Regularly added bite-sized reviews about Literature, Art, Music & Film.
Voltaire said the secret of being boring is to say everything.
We do not wish to say everything or see everything; life, though long is too short for that.
We hope you take these little syntheses in the spirit of shared enthusiasm.
Necrotic facial tissue was never so fascinating. Brilliant (well, in theory) plastic and reconstructive surgeon wants to fix his daughter’s face, ruined in an accident – but he needs replacement skin. That does not bode well for the the pretty young students of Paris….
TVC knows of no scene more chilling than when the callow student is treated to a handkerchief soaked in chloroform…
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(dir. John Carpenter) (1981)
L considers this the best ‘B’ movie ever; P prefers The Boys From Brazil, but it is certainly in the top rank. An auteur effort from Carpenter (also contributing to script and the futuristic Wurlitzer soundtrack) with legendary, over-the-top sneering performance by Kurt Russell as the perverse Snake Plissken (‘Call me Snake’ – ‘OK, Snake’ – ‘The name’s Plissken’) and a great cast including Ernest Borgnine, Isaac Hayes, Lee Van Cleef, Harry Dean Stanton and Donald Pleasance as the extremely odious POTUS. The ‘sequel,’ Escape from LA, is pretty much Escape from New York with a change of geography and with surfing.
MINORITY REPORT FROM LESLEY.
No, it is THE best “B” picture. Snake isn’t rebelling against whatever you’ve got, he just hates it, whatever it is, if he can be bothered. Atmospheric, synthetic, grungy and pitiless. Ooo look – a car with chandeliers.
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(dir. Richard Brooks) (1960)
Dr Gantry sets aside his unwanted toasters and vacuum cleaners and returns to where he belongs, in the evangelical business. A sprawling, gargantuan rendering of Sinclair Lewis’ novel, with giant performances, particularly Lancaster as Elmer, Jean Simmons as Sister Falconer, Shirley Jones as Ms Baines and Arthur Kennedy as the journalist following the big tent. “It wasn’t really acting” quoth Burt Lancaster of his performance, “It was me”.Continue Reading →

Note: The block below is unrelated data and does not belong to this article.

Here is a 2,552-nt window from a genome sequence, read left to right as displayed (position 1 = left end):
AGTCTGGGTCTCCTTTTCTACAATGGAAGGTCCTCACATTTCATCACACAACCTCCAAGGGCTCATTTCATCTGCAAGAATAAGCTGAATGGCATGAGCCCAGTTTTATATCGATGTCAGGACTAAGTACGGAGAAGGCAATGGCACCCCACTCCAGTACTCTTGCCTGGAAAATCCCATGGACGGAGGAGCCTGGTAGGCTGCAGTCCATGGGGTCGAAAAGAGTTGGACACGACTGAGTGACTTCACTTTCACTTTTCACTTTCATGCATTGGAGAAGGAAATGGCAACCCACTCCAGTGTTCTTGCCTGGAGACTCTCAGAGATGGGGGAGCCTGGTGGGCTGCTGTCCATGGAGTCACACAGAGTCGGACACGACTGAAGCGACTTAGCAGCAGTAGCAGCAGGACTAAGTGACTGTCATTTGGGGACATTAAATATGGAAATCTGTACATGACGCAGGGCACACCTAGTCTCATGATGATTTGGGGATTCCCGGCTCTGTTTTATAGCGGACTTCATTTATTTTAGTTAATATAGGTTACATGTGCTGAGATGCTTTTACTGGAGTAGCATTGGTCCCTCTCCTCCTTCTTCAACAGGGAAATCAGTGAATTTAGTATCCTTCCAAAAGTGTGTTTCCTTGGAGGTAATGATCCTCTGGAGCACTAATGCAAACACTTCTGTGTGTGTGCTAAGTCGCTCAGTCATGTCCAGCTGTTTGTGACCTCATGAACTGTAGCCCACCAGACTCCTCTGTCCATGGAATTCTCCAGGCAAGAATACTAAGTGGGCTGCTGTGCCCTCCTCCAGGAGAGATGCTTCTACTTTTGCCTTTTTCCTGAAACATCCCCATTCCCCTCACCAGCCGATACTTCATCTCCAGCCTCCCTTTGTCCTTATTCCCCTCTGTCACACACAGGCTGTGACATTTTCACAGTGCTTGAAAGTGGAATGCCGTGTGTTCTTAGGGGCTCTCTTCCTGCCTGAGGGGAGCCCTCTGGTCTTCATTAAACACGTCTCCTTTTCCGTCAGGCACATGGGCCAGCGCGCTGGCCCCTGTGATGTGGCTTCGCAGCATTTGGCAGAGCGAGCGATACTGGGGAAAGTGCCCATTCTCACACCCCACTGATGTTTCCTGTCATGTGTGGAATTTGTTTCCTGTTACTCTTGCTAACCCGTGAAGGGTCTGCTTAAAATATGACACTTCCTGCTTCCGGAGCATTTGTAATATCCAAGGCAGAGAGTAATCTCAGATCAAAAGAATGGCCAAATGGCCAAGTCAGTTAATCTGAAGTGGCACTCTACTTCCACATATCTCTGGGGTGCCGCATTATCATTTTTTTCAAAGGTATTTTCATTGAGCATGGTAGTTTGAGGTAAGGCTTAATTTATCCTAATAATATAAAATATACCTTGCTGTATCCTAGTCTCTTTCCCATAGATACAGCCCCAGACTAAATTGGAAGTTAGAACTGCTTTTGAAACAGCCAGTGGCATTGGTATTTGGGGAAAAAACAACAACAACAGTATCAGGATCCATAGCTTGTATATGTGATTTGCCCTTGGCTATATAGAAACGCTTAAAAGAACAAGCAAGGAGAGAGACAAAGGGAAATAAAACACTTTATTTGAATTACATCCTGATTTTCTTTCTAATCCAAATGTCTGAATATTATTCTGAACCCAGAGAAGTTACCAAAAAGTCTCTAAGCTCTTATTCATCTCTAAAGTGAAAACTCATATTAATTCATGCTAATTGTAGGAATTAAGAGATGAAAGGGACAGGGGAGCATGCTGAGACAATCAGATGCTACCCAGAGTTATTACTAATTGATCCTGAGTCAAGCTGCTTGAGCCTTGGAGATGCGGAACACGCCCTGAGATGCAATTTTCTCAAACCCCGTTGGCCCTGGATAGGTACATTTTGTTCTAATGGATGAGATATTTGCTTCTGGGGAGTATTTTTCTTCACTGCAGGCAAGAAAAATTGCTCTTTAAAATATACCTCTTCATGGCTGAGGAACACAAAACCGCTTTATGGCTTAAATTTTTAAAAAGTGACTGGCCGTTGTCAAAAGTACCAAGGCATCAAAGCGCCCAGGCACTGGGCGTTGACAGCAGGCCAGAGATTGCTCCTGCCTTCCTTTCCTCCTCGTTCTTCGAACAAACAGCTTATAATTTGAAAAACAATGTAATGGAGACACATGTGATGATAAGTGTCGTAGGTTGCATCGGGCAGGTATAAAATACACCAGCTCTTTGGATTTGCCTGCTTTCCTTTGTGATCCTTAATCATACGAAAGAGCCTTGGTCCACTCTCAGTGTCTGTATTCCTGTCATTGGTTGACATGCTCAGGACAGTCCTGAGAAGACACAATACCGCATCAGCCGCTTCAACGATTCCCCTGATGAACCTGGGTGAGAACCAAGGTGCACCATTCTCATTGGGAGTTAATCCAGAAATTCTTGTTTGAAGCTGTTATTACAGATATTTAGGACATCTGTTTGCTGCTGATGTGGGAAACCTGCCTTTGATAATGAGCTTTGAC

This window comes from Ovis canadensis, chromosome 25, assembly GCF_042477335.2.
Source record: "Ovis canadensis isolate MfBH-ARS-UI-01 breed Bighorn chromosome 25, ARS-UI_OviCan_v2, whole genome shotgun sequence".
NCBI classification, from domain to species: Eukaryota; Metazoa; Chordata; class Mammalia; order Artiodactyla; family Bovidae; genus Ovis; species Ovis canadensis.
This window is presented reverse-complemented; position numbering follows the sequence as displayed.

(by Hannah Arendt)
The Varnished Culture finished this work none the wiser but better informed. Valuable as all eye-witness accounts are, it is nonetheless a moot point as to whether the ultimate Nazi bureaucrat is worth study at all. A trickier topic is the Stockholm-style compliance by some Jewish leaders, and touching on that exposes the author to a charge of excessive severity.Continue Reading →
(dir. Tim Burton) (1994)
Somewhere after What’s Eating Gilbert Grape?, Johnny Depp became an art-house ham. There’s plenty of scenery to chew in this enjoyable romp of the notorious Fellini-Without-Talent (see: The Golden Turkey Awards (1980), Medved Bros) and which is stolen by Martin Landau as the incomparable Bela Lugosi.Continue Reading →
In sweet, windy Edinburgh, a revelation was the new National Museum, beautifully done, no expense spared by the look of it. An old fashioned Anglophile collection, all over the shop, with a refreshing lack of ‘unifying themes’ so one could enjoy the diversity.
Dolly the Sheep, Lewis chessmen, the tomb of Mary, Queen of Scots, a fractured Meisson lion, Ching Ching the Panda (a childhood friend) a pavilion packed to high rafters with enough stuffed animals for an ark. And a corker of a restaurant on the 5th floor*. A nice way to keep out of the paint-stripping breeze.
*This is called ‘The Tower’ and you can look over clouds scudding fast past old rooftops while dining, as we did, on asparagus hollandaise, lobster, Scottish oysters and pork cutlets, washed along with Chablis. L, dripping irony, said she’d prefer the Balcony Cafe on level 3, where you could lunch on focaccia seasoned with a child’s shrieks…Continue Reading →
(by Paul Bowles)
Like the cove in George Orwell’s piece about bookshops, we generally ‘do not desire little stories’, yet this is P’s personal favourite, along with Joyce Carol Oates’ Where are You Going, Where have You Been?. Warning: Both stories are particularly nasty.Continue Reading →